AKAM's loans have financed agricultural inputs for growing cotton, potatoes, vegetables, wheat, etc. as well as animal husbandry, trading activities, housing repairs and education.At independence in 1991, the Kyrgyz Republic's economy was severely affected by the collapse of the Soviet trading bloc and the resulting loss of vast markets. A landlocked and mountainous country, some 98 percent of Kyrgyz exports had gone to other parts of the Soviet Union prior to independence. However, as factories and state farms collapsed with the disappearance of their traditional markets, the post-Soviet economy suddenly became dependant on the country’s natural resources and geography. While the mountainous terrain accommodated to livestock and agricultural production, it provided few exportable resources (with the exception of small gold reserves) and poor access to major economic centres. Taking also into account the country’s lack of experience with independence and democracy, and the absence of institutions needed to function in a market economy, AKDN worked to address some of these gaps.
One of the institutions was the Kyrgyz Investment and Credit Bank (KICB), which was set up to provide a wide range of products and services, including, short-term working capital loans, medium-to-long-term credits, trade finance products, corporate deposits, international money transfer, money market and foreign exchange operations as well as correspondent banking. The Aga Khan Fund for Economic Development (AKFED) is the principal shareholder; other shareholders include the European Bank for Reconstruction and Development (EBRD) (20%), the International Finance Corporation (IFC) (20%), Deutsche Investitions und Entwicklungsgesellschaft (DEG) (20%) and the Government of the Kyrgyz Republic (10%). KICB has also received a significant grant from the Government of Japan and considerable assistance from Kreditanstalt fur Wiederaufbau (KfW).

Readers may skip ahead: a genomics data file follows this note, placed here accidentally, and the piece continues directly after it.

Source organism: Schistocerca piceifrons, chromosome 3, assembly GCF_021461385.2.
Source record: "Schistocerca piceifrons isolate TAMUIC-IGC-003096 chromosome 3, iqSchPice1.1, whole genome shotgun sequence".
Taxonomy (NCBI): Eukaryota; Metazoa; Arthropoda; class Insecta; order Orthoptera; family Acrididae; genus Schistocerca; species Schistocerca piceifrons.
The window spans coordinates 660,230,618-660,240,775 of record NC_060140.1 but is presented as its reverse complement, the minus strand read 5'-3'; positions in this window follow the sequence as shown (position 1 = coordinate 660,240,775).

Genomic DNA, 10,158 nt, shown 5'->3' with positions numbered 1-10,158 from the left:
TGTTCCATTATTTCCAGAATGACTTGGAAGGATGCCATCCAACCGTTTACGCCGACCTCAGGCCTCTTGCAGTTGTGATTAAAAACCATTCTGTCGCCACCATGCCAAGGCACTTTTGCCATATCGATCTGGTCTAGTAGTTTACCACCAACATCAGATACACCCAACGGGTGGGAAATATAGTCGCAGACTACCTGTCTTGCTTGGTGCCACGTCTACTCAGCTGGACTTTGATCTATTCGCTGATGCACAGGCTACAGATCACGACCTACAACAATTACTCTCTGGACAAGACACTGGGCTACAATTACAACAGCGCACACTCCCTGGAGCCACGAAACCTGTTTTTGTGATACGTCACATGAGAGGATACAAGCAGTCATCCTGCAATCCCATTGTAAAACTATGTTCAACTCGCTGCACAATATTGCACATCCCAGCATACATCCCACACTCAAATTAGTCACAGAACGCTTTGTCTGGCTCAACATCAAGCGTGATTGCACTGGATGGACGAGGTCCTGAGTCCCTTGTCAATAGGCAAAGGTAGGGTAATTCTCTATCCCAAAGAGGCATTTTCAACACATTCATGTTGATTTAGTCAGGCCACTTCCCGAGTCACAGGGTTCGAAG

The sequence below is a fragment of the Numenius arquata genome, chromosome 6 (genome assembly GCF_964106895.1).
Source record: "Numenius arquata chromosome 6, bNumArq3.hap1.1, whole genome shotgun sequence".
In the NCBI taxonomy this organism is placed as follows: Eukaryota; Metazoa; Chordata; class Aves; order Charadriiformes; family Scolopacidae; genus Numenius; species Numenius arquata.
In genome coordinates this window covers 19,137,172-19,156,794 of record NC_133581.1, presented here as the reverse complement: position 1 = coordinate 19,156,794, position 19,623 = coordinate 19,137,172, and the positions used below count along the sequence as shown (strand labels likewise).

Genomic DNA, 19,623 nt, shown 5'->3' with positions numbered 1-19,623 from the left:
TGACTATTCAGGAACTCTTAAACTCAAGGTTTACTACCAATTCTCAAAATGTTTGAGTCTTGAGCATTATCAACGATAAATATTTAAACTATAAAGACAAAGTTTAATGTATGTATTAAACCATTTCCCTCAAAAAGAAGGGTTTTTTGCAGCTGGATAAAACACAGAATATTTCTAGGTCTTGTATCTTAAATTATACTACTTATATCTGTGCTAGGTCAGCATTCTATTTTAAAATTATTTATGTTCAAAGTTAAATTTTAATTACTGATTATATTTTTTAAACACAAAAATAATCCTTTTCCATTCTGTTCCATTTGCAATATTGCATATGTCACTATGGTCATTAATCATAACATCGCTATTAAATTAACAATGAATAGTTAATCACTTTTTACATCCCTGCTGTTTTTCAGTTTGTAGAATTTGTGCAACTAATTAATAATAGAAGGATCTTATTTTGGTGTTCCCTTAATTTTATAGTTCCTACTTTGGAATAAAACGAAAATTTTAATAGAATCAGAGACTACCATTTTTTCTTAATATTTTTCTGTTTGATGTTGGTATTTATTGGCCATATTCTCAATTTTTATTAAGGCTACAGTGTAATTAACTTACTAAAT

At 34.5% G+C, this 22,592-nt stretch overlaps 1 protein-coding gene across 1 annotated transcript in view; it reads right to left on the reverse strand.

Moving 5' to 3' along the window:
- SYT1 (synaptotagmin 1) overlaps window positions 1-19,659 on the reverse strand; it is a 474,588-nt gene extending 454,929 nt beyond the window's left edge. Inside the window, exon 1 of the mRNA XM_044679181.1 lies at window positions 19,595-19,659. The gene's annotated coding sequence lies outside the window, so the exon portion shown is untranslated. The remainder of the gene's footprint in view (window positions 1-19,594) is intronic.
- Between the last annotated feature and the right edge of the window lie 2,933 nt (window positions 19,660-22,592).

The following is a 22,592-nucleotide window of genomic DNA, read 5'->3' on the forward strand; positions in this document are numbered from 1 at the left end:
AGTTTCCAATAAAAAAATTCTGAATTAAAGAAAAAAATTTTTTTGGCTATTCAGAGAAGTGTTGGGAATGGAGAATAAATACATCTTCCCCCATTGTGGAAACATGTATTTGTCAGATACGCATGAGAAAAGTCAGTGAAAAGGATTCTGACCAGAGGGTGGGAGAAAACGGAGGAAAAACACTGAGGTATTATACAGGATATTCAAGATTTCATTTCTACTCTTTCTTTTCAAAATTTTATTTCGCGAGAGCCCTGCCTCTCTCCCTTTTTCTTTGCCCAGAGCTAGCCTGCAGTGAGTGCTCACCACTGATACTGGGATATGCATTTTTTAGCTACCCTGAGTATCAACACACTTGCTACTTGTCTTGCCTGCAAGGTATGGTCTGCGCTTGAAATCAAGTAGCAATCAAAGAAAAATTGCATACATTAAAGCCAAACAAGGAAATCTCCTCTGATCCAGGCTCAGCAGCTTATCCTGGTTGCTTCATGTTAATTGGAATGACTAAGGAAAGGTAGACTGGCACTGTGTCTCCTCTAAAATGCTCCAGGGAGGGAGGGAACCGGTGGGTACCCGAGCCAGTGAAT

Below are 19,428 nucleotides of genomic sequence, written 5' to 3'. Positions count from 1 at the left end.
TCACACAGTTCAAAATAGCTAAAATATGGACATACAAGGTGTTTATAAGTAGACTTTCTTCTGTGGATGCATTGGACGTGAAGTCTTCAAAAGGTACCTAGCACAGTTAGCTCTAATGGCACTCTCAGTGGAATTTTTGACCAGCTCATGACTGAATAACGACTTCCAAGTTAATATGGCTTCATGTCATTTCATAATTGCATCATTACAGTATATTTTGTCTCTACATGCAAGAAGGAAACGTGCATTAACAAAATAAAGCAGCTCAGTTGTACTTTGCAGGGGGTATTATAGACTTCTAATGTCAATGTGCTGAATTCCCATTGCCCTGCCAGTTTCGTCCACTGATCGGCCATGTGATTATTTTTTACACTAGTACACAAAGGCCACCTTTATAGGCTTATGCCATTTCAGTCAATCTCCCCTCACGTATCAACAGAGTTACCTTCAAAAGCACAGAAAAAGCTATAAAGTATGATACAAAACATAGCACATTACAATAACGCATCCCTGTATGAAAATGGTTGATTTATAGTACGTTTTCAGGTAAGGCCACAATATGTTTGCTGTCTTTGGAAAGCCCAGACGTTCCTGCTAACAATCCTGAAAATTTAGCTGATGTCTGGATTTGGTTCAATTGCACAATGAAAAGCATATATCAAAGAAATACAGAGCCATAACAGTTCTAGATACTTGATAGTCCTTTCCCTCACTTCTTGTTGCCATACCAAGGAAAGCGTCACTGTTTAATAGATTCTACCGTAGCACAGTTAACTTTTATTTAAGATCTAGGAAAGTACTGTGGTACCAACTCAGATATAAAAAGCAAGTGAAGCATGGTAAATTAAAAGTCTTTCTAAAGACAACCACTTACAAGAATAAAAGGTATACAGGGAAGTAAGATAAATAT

AKAM’s microfinance activities in the Kyrgyz Republic have primarily been in the rural mountainous areas of the Osh and Naryn provinces. Beginning in the Alai and Chon Alai districts, the programme extended its operations to areas adjoining the mountainous districts of Karasu and Uzgen. To complement the provision of mountain studies and entrepreneurship at the University of Central Asia, microcredit activities have also been initiated in Naryn Province, which is at the heart of Tien-Shan mountain range.
The programme has grown rapidly, with women representing half the borrowers. These loans have financed agricultural inputs for growing cotton, potatoes, vegetables, wheat, etc. as well as animal husbandry, trading activities, housing repairs and education.
These microfinance activities are meant to provide clients with a bridge between microfinance and the services offered by the Kyrgyz Investment and Credit Bank (KICB), which was set up in 2001 by AKFED and other international agencies (see section above).
The legal transformation of the on-going programme into a full-fledged microfinance bank was initiated during 2005. In a first phase, the programme will evolve into a microcredit company. In line with microfinance regulations in the Kyrgyz Republic, it is intended that the institution will seek a full license after two years of operations, so that it then will be allowed to offer deposit services.
Find out more on the Aga Khan Agency for Microfinance.
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